CAIRO: An investigating judge started Tuesday interrogating members of local NGOs in the foreign funding probe. Researcher at the Budgetary and Human Rights Observatory (BHRO) Ahmed El-Salakawy was the first to stand before the judge at the Ministry of Justice.
"El-Salakawy was interrogated for two hours about the nature of his work, his salary, the management of the observatory and its structure," Executive Director of BHRO Helmy El-Rawy told Daily News Egypt.
"He was also asked about the validity of the Homeland Security’s investigation records of the Observatory receiving illegal foreign funding," he added.
El-Rawy said the researcher was accused of working in an unlicensed organization and receiving illegal foreign funding.
El-Salakawy signed a pledge to appear before the judge again for further interrogation if summoned.
The offices of BHRO and 17 other offices of 10 NGOs, including the Egyptian Arab Center for the Independence of Judiciary (ACIJ), the US International Republican Institution (IRI), the National Democratic Institute (NDI) and Freedom House, were raided on Dec. 29.
Security forces confiscated equipment and documents and closed down some of the offices under allegations of receiving illegal foreign funding.
The raids triggered threats by the US to halt the $1.3 million in military aid it grants Egypt annually, said reports.
Minister of Justice Adel Abdel Hamid said in a press conference earlier this month that investigations into illegal foreign funding were based on the results of a probe conducted by a fact-finding committee affiliated to the Ministry of Justice.
"The probe examined the legality of the work of 300 NGOs and the direct foreign funding they received from foreign countries and organizations," the minister said.
"The investigations revealed that a number of Egyptian and foreign organizations received foreign funding and worked illegally inside Egypt. Investigations are ongoing as other state monitoring institutions are compiling reports about these organizations," he added.
Members of some of the foreign NGOs have already been questioned in relation to a recent raid for alleged “illicit finding.”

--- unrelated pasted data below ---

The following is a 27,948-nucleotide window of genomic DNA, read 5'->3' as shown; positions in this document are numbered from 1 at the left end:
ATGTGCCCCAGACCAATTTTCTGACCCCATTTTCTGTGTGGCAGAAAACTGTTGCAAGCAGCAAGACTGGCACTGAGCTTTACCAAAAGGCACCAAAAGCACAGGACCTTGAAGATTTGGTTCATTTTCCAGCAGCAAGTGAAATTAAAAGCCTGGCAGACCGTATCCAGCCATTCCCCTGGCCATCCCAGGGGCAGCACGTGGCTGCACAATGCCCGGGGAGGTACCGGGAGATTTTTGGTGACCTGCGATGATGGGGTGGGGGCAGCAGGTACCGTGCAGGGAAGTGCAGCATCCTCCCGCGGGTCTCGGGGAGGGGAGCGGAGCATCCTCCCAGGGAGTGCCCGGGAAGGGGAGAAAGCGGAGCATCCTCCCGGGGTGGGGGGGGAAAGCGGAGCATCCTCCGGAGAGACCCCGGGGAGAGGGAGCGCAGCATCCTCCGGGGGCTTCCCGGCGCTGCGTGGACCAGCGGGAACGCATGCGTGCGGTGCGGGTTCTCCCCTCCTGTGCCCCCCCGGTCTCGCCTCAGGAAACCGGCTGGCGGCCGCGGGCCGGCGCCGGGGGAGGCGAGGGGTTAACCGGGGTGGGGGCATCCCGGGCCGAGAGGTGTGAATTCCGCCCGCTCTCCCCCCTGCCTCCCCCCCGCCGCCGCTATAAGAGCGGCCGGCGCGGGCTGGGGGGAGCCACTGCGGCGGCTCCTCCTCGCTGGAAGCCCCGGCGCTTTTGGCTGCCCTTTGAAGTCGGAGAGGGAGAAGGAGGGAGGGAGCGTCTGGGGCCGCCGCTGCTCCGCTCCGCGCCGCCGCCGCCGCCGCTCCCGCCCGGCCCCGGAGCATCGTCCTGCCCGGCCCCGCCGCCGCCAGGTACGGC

"Two staff members were interrogated a week before the raids, and we were very cooperative. I do not know why they raided our offices," Country Director of NDI Julie Hughes previously told DNE.
Hughes confirmed that three more staff members were questioned by the judiciary after the raids, but declined to mention whether the interrogation included questions regarding sources of funding or licensing.
German think tank Konrad-Adenauer-Stiftung (KAS), which is associated with Germany’s ruling Christian Democratic Union (CDU) Party, said in an official statement that their offices have been reopened.
"The office of the Konrad-Adenauer-Stiftung in Egypt has been reopened through a judicial order. All confiscated office equipment will be restituted. The restoration of full working capacity will take some days," the statement read, without referring to the investigations taking place.
"We have been working without a license, but at the same time we did not have an office or a location," a Freedom House employee, who wished to remain anonymous, previously told DNE.
"However, after Jan. 25, we attempted to apply for a license at the foreign ministry and they actually asked us to open up an office and file the proper paperwork in order to do so."
He stressed that the organization was told that they must open the office before they could apply for a license.
"We followed the procedure, opened an office and filed the proper documents with the foreign ministry; they replied with an official letter stating that they received our paperwork and they would respond to our request within 60 days," he added.
Fayza Aboul Naga, Egypt’s minister of international cooperation and planning, pointed out at a press conference earlier that after the January 25 uprising many of the organizations under inspection "suddenly" began to open up offices all over Cairo "behind the government’s back."
“Our ministry is responsible for monitoring such cases," she said. “The organizations in question are not operating within the permitted fields and some are operating without the proper licensing from the foreign ministry.”